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Alaskan Survival Kit Regulations require that no airman may make a flight inside the state with an aircraft unless the following listed emergency equipment is carried:

  1. For all single engine and for multiengine aircraft licensed to carry 15 passengers or less, the minimum equipment to be carried during summer months is as follows:

    1. food for each occupant sufficient to sustain life for two weeks
    2. one axe or hatchet
    3. one first aid kit
    4. one pistol, revolver, shotgun or rifle and ammunition for same.
    5. one small gill net and an assortment of tackle such as hooks, flies, lines, sinkers, etc.
    6. one knife
    7. two small boxes of matches
    8. one mosquito headnet for each occupant
    9. two small signalling devices such as colored smoke bombs, railroad fuses or very pistol shells, in sealed metal containers

  2. In addition to the above, the following must be carried as minimum equipment from October 15 to April 1 of each year:

    1. one pair of snowshoes
    2. one sleeping bag
    3. one wool blanket for each occupant over four

As you can see, the Alaskan regulations are minimal and do not address much in the way of specifics or quality.

Canadian Survival Kit Regulations

Canada used to have pretty stringent regulations regarding required survival gear. They recently revised the regulations. The portions of the current version applicable to those flying to the Convention follows. The former version, a fairly good guide for what may be considered acceptable, is included at the end.

Flights over Land - In Canadiaqn legalease, no person shall operate an aircraft over land unless there is carried on board survival equipment, sufficient for the survival on the ground of each person on board, given the geographical area, the season of the year and anticipated seasonal climatic variations, that provides the means for:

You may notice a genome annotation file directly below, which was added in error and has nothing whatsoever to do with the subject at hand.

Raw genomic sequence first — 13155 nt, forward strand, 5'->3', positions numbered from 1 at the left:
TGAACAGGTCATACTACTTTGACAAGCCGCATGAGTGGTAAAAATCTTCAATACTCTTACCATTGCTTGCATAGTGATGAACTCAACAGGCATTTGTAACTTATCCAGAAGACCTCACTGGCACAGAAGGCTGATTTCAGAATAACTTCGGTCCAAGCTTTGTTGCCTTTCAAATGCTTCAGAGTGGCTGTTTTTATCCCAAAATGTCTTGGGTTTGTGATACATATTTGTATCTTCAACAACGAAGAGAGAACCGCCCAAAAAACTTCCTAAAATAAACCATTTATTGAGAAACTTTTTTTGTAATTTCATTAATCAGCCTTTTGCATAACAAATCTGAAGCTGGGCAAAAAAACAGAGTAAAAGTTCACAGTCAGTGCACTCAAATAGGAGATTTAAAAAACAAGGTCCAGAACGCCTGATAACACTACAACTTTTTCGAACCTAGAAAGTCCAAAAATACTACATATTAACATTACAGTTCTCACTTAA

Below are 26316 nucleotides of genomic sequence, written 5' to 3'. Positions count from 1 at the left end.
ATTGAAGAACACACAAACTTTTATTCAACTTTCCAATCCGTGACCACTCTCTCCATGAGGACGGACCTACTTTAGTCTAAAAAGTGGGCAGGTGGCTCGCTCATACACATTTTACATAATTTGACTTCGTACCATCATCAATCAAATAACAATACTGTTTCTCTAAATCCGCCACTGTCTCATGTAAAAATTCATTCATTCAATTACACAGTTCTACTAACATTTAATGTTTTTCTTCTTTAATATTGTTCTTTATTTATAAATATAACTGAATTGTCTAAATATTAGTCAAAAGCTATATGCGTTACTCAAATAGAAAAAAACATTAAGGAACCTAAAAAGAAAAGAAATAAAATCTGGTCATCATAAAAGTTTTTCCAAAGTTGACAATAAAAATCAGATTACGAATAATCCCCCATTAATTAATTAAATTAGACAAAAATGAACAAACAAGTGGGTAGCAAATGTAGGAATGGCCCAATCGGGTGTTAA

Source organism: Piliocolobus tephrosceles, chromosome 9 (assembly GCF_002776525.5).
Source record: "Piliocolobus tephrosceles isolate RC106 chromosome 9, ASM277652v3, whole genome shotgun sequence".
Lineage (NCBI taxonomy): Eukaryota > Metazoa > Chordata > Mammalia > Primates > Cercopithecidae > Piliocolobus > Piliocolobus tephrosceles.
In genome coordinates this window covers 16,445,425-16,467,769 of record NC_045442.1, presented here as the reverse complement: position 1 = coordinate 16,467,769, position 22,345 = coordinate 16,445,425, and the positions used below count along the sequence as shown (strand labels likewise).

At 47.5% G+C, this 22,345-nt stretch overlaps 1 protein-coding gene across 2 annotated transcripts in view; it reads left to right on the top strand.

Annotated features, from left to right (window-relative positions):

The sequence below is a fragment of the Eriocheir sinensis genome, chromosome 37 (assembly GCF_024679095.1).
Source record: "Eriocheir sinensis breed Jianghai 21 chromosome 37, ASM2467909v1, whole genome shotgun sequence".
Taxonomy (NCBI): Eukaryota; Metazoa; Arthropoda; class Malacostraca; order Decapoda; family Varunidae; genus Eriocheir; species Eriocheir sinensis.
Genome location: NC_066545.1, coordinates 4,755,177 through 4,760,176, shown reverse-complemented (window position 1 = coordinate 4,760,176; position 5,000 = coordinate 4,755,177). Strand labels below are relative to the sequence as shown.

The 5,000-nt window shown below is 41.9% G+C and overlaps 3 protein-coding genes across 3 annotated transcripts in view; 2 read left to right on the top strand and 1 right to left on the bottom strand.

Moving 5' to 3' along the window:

1. starting a fire;
  2. providing shelter;
  3. providing or purifying water; and
  4. visually signalling distress.

If you plan to carry firearms in your aircraft, including as part of your Alaska survival equipment, be aware that hand guns and fully automatic weapons are not legal to be carried or worn in Canada. (They will seize your airplane!) As for any rifles or shotguns, the barrel must be longer than 18 inches and the overall length must be greate than 26 inches. When entering Canada you must declare each firearm with Customs or face severe penalties if caught.

Mace and pepper spray are also not allowed in Canada.

Old Canadian Regulations (no longer in force but good info.) - Emergency Equipment for Flights in Sparsely Settled Areas (most of the area north of 52 degrees North latitude is designated as "Sparsely Settled")

  1. Food having a caloric value of at least 10,000 calories per person carried, not subject to deterioration by heat or cold and stored in a sealed waterproof container bearing a tag or label on which the operator of the aircraft or his representative has certified the amount and satisfactory condition of the food in the container following an inspection made not more than 6 months prior to the flight.
  2. Cooking utensils.
  3. Matches in a waterproof container.
  4. A stove and a supply of fuel or a self-contained means of providing heat for cooking when operating north of the tree line.
  5. A portable compass.
  6. An axe of at least 2 1/2 pounds or 1 kilogram weight with a handle of not less than 28 inches or 70 centimeters in length. (typically referred to as a "Hudson Bay" axe).
  7. A flexible saw blade or equivalent cutting tool.
  8. Snare wire of at least 30 feet or 9 meters and instructions for its use.
  9. Fishing equipment including still fishing bait and a gill net of not more than a 2 inch or 3 centimeter mesh.
  10. Mosquito nets or netting and insect repellant sufficient to meet the needs of all persons carried when operating in an area where insects are likely to be hazardous.
  11. Tents or engine and wing covers of a suitable design, coloured or having panels coloured in international orange or other high visibility colour, sufficient to accommodate all persons when operating north of the tree line.
  12. Winter sleeping bags sufficient in quantity to accommodate all persons carried when operating in an area where the mean daily temperature is likely to be 7 degrees C (approx. 45 degrees F) or less.
  13. Two pairs of snow shoes when operating in areas where the ground snow cover is likely to be 12 inches or 30 centimeters of more.
  14. A signalling mirror.
  15. At least 3 pyrotechnical distress signals.
  16. A sharp jack-knife or hunting knife of good quality.
  17. A suitable survival instruction manual.
  18. Conspicuity panel.

The following are suggested as useful additional equipment:

  1. Spare Axe Handle
  2. Honing stone or file
  3. Ice chisel
  4. Snow knife or snow saw
  5. Snow shovel
  6. Flashlight with spare bulbs and batteries
  7. Pack sack

Last edited: 7/11/00